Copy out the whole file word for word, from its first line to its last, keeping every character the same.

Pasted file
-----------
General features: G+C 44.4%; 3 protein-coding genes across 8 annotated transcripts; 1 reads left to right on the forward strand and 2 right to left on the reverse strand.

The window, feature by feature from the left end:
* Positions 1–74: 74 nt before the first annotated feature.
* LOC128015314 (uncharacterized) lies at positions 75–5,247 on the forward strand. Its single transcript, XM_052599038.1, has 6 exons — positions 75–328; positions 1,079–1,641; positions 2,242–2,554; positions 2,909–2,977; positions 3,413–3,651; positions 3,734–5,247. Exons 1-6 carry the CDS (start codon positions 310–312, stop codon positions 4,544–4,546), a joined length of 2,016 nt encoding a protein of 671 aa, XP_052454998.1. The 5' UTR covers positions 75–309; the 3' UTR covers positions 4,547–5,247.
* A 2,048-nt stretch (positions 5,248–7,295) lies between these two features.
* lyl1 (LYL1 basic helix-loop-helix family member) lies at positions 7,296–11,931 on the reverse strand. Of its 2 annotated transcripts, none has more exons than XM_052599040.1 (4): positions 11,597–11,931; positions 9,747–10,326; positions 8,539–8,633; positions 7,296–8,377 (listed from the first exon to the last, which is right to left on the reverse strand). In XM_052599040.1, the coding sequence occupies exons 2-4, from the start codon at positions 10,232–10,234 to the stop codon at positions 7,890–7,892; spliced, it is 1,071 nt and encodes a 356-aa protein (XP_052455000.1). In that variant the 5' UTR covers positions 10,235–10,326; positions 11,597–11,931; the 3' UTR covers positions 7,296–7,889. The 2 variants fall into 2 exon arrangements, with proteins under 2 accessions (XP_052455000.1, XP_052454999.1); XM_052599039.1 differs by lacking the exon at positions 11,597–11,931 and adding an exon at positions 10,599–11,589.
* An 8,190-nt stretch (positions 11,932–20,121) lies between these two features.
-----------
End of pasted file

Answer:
General features: G+C 44.4%; 3 protein-coding genes across 8 annotated transcripts; 1 reads left to right on the forward strand and 2 right to left on the reverse strand.

The window, feature by feature from the left end:
* Positions 1–74: 74 nt before the first annotated feature.
* LOC128015314 (uncharacterized) lies at positions 75–5,247 on the forward strand. Its single transcript, XM_052599038.1, has 6 exons — positions 75–328; positions 1,079–1,641; positions 2,242–2,554; positions 2,909–2,977; positions 3,413–3,651; positions 3,734–5,247. Exons 1-6 carry the CDS (start codon positions 310–312, stop codon positions 4,544–4,546), a joined length of 2,016 nt encoding a protein of 671 aa, XP_052454998.1. The 5' UTR covers positions 75–309; the 3' UTR covers positions 4,547–5,247.
* A 2,048-nt stretch (positions 5,248–7,295) lies between these two features.
* lyl1 (LYL1 basic helix-loop-helix family member) lies at positions 7,296–11,931 on the reverse strand. Of its 2 annotated transcripts, none has more exons than XM_052599040.1 (4): positions 11,597–11,931; positions 9,747–10,326; positions 8,539–8,633; positions 7,296–8,377 (listed from the first exon to the last, which is right to left on the reverse strand). In XM_052599040.1, the coding sequence occupies exons 2-4, from the start codon at positions 10,232–10,234 to the stop codon at positions 7,890–7,892; spliced, it is 1,071 nt and encodes a 356-aa protein (XP_052455000.1). In that variant the 5' UTR covers positions 10,235–10,326; positions 11,597–11,931; the 3' UTR covers positions 7,296–7,889. The 2 variants fall into 2 exon arrangements, with proteins under 2 accessions (XP_052455000.1, XP_052454999.1); XM_052599039.1 differs by lacking the exon at positions 11,597–11,931 and adding an exon at positions 10,599–11,589.
* An 8,190-nt stretch (positions 11,932–20,121) lies between these two features.